Fierce Enterprise Communications
by: Chris Rizo
Industry-backed legislation that would bar California officials from regulating Voice over Internet Protocol (VoIP) service in the Golden State drew opposition this week from lawyers at the California Public Utilities Commission.
The regulatory body’s Legal Division is urging commissioners to oppose Senate Bill 1161, which seeks to preempt the CPUC and other state entities from regulating VoIP-enabled voice and data transmissions unless expressly authorized by federal law and state statute.
The CPUC, to date, has no regulatory activities regarding VoIP or other IP-enabled services.
The commission’s Legal Division argues that S.B. 1161 is so broadly written that, if enacted, the legislation would impede the CPUC’s regulation of non-IP wireline and wireless service.
What’s more, they say, the law would deregulate carriers that are not, at present, considered VoIP providers.
In a May 8 memorandum to commissioners, CPUC Government Affairs Director Lynn Sadler reiterated the Legal Division’s argument that if the bill were amended to make all of the exceptions needed to preserve the commission’s ability to administer its existing programs, “the exceptions arguably would swallow the rule,” Sadler wrote.
“Especially, Legal Division asserts the CPUC, as the constitutional agency with the expertise in telecommunications, should retain flexibility to determine whether and how to regulate VoIP and IP-enabled services,” Sadler added.
The Legal Division also has argued that under S.B. 1161, the CPUC would be allowed to hear and address complaints from VoIP service carriers but not from consumers, “thereby inhibiting one of the CPUC’s primary functions to protect ratepayers,” Sadler wrote in the memo.
The bill was introduced by Sen. Alex Padilla (D-Los Angeles), chairman of the Senate Committee on Energy, Utilities and Communications, which April 17 voted unanimously to advance the bill.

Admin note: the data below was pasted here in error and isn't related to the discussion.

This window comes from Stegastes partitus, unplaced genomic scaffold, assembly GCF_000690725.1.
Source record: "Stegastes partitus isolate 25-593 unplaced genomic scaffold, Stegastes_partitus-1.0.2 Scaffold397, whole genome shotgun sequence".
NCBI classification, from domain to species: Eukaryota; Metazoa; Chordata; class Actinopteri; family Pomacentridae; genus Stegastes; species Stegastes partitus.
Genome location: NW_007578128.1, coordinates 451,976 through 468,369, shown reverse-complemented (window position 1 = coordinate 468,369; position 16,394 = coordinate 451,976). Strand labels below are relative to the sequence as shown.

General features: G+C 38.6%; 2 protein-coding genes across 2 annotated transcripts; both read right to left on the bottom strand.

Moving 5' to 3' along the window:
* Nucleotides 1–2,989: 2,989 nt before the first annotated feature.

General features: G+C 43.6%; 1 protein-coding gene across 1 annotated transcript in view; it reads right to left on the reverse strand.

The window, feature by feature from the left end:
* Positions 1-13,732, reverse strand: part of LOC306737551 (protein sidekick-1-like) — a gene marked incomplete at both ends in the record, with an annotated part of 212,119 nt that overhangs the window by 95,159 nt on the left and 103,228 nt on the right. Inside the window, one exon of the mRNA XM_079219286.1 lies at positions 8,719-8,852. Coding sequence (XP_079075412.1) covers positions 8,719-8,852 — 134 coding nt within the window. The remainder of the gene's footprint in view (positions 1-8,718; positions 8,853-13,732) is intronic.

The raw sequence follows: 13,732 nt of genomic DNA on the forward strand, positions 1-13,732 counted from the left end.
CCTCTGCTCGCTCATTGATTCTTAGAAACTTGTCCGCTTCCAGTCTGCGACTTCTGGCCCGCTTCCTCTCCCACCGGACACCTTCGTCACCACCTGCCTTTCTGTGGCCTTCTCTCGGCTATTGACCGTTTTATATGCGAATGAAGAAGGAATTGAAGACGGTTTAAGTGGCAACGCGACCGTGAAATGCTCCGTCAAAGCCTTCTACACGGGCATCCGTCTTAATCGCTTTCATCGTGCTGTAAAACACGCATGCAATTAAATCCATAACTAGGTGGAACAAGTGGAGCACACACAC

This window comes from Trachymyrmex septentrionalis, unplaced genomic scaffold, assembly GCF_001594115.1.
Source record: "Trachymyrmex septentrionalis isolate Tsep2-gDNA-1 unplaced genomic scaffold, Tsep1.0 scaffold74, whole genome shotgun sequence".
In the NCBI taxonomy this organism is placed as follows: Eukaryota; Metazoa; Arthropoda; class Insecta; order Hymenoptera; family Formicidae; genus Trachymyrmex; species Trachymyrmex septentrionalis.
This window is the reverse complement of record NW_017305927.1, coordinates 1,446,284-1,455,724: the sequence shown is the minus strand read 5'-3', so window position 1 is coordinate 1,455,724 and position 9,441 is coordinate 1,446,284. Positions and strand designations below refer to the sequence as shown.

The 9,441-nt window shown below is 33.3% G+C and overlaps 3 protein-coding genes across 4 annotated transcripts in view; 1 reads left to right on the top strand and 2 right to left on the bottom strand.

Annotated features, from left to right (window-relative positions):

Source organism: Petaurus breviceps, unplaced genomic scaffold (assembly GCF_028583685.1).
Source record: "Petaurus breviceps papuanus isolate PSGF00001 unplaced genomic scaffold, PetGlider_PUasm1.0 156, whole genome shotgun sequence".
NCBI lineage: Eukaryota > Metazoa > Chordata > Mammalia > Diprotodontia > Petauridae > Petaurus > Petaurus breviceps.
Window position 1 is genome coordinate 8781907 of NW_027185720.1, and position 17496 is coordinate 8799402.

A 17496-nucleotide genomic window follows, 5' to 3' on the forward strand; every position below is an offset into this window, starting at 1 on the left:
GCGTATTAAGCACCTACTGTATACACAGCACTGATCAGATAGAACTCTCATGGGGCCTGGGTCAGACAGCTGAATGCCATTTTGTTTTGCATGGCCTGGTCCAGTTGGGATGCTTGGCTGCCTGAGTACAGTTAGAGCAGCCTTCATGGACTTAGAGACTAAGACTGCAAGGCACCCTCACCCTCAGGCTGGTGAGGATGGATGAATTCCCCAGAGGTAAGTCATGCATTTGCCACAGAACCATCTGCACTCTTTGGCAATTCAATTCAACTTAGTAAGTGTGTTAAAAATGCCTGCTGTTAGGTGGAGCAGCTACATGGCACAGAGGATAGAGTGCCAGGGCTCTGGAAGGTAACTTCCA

Padilla has said the bill is aimed at encouraging broadband deployment by providing industry regulatory certainty.
Bipartisan-backed S.B. 1161 is sponsored by TechAmerica, TechNet and the Silicon Valley Leadership Group, and supported by such companies as AT&T Inc. (NYSE:T), Cisco Systems (Nasdaq: CSCO), Microsoft (Nasdaq: MSFT), Qualcomm (Nasdaq: QCOM) and Verizon Communications (NYSE: VZ).
Also supporting the measure are the California Chamber of Commerce and the California Manufacturers & Technology Association, both influential trade groups.
CalChamber Vice President of Government Affairs Marc Burgat called the bill a “job creator,” in a letter of support.
“SB 1161 would ensure that California maintains its competitive edge and continues to provide a regulatory environment that promotes advancements in internet technology,” Burgat wrote. “Such continued advancements would result in widespread access to communication technologies and would allow for solutions to challenges in healthcare, energy, education, public safety, and economic development.”
Padilla’s bill has drawn widespread opposition from consumer groups, including AARP California, Center for Media Justice, Privacy Rights Clearinghouse, The Greenlining Institute and the Utility Consumers’ Action Network.
Critics say the bill would effectively strip the CPUC of its oversight authority over landline and cellular phone services.
“SB 1161 is a stealth vehicle for the gradual deregulation of telecommunications in California,” the Consumer Federation of California declared on their website. “Consumers need the CPUC to have the power to investigate complaints of bad service or unfair charges on bills, regardless of the technology used to provide phone service.”
S.B. 1161 is pending consideration by the Senate Appropriations Committee.